This week Fox and CBS argued in two appeals courts that the Federal Communications Commission’s (not to be confused with the “Ministry of Truth” from Orwell’s ‘1984’) recent severe crackdown on fleeting nudity and profanity is unconstitutional.
Fox is playing the part of Bart Simpson to the FCC’s Principal Seymour Skinner by fighting back over the ruling that expletives uttered during the 2002 and 2003 Billboard Music Awards were indecent, saying that the government’s standard is unclear and contradicts earlier court precedents. The FCC didn’t fine Fox for the foul language, but did warn the network it would not get off the hook so easily in the future.
Meanwhile, Janet Jackson’s mammary gland continues to make trouble for CBS. That’s right. The genesis of this whole crackdown is Janet Jackson’s “wardrobe malfunction” from the 2004 Superbowl broadcast. CBS got fined a cool $550,000, but is arguing in the US Court of Appeals for the Third Circuit in Philadelphia that the stunt was an unintentional obscenity and that it had no advance knowledge.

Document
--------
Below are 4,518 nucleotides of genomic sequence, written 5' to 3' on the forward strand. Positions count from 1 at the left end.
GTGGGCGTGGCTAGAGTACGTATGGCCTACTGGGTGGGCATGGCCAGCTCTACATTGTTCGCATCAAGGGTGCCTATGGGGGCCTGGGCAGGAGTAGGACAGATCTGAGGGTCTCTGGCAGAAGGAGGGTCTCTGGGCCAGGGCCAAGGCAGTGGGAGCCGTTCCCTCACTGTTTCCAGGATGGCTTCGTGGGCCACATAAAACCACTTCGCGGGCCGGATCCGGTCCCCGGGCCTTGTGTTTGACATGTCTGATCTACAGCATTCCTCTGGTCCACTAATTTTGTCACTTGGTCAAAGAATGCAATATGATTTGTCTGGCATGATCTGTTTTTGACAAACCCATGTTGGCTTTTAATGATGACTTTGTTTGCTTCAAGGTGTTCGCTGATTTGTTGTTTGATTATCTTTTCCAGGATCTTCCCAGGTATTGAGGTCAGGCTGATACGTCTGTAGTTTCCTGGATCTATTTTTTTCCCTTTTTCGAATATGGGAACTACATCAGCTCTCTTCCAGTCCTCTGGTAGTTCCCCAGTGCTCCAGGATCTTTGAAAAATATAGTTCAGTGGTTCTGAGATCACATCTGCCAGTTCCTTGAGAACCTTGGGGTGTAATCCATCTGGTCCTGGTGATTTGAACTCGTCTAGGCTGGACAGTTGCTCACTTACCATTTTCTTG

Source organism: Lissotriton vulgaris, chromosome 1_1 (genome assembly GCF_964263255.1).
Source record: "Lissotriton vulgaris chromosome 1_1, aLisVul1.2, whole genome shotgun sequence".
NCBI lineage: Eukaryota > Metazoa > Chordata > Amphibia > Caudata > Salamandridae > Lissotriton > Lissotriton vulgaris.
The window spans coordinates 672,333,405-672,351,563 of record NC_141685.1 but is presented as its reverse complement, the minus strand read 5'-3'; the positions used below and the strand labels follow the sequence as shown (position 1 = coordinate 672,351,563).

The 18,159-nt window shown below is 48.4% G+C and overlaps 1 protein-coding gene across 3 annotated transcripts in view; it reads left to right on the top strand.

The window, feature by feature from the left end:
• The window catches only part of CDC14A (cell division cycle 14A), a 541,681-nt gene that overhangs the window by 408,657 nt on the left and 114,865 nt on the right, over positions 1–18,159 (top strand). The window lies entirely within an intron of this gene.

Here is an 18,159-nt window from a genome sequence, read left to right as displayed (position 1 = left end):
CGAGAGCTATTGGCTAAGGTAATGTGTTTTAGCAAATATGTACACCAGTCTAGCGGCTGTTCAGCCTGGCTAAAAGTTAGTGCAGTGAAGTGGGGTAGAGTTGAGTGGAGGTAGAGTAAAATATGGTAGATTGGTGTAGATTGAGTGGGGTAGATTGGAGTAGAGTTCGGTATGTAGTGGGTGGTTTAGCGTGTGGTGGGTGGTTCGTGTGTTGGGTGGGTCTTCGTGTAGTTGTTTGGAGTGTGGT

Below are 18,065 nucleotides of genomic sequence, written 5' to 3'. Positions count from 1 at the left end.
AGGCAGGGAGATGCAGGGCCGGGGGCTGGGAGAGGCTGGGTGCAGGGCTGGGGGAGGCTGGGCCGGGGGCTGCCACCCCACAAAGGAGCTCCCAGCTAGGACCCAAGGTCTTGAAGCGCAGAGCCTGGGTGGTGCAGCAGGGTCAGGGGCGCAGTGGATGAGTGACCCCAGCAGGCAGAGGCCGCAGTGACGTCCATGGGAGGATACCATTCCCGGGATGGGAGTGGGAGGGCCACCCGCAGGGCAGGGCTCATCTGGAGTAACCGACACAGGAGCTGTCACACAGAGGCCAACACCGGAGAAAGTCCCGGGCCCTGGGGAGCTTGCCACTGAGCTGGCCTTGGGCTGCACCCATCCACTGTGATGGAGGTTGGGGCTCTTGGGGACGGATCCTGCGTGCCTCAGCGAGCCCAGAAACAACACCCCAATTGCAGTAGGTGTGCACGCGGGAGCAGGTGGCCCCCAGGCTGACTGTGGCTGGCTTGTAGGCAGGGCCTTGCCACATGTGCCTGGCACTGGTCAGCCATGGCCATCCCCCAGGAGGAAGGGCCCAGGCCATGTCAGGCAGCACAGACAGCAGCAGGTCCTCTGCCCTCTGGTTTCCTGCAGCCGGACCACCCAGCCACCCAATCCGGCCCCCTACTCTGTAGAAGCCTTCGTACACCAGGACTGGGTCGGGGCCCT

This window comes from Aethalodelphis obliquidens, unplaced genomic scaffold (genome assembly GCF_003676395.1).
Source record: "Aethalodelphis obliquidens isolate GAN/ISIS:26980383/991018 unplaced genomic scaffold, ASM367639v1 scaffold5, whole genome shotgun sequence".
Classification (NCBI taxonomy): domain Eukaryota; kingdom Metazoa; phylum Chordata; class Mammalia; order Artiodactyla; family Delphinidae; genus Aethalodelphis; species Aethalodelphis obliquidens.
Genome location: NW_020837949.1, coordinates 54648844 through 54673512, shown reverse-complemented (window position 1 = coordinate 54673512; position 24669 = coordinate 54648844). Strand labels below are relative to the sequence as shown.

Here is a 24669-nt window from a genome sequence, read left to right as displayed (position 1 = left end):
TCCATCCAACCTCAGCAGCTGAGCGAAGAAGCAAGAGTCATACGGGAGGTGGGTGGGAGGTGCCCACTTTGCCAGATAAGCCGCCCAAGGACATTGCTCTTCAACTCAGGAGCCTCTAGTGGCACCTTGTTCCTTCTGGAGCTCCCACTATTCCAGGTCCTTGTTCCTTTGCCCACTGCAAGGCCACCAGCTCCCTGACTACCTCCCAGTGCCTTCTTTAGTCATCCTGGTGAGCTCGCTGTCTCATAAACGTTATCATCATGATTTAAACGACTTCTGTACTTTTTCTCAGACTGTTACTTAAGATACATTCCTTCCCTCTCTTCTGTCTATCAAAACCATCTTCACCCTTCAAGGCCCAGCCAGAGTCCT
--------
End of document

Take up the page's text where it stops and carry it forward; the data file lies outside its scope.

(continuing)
Says CBS according to TV.com, "The FCC's adoption of what amounts to a zero-tolerance approach is a direct repudiation of governing constitutional principles set forth by the Supreme Court." Fox takes a gentler position with the following, "The FCC's ban on broadcast indecency is unconstitutionally vague."
Meanwhile, the FCC responds with, "We believe there should be some limits on what can be shown on television when children are likely to be watching."
The FCC is right in looking out for the interests of children by taking networks to task over obscenities. The Jackson incident prompted thousands of calls from outraged viewers, and certainly had no place on a family friendly, internationally-televised sports event. However, Congress grossly overreacted by passing a new law directly after the 2004 Superbowl that boosted fines tenfold to as much as $325,000 per incident. Effectively, the FCC no longer has just the “long arm of the law,” but a giant cartoon mallet in hand that’s capable of smashing networks to pieces.
However, the FCC has shown flexibility in its zero-tolerance take. Earlier this month it gave CBS a pass over an expletive aired during a morning show because it was a news program, and dropped a similar case against ABC as well.
Currently, government regulations limit the airing of indecent material between 10 PM and 6 AM, when children are most likely asleep. You can even catch Dave Chappelle doing stand-up uncut and in all his raunchy (and hilarious!) glory if you tune in to Comedy Central during those hours.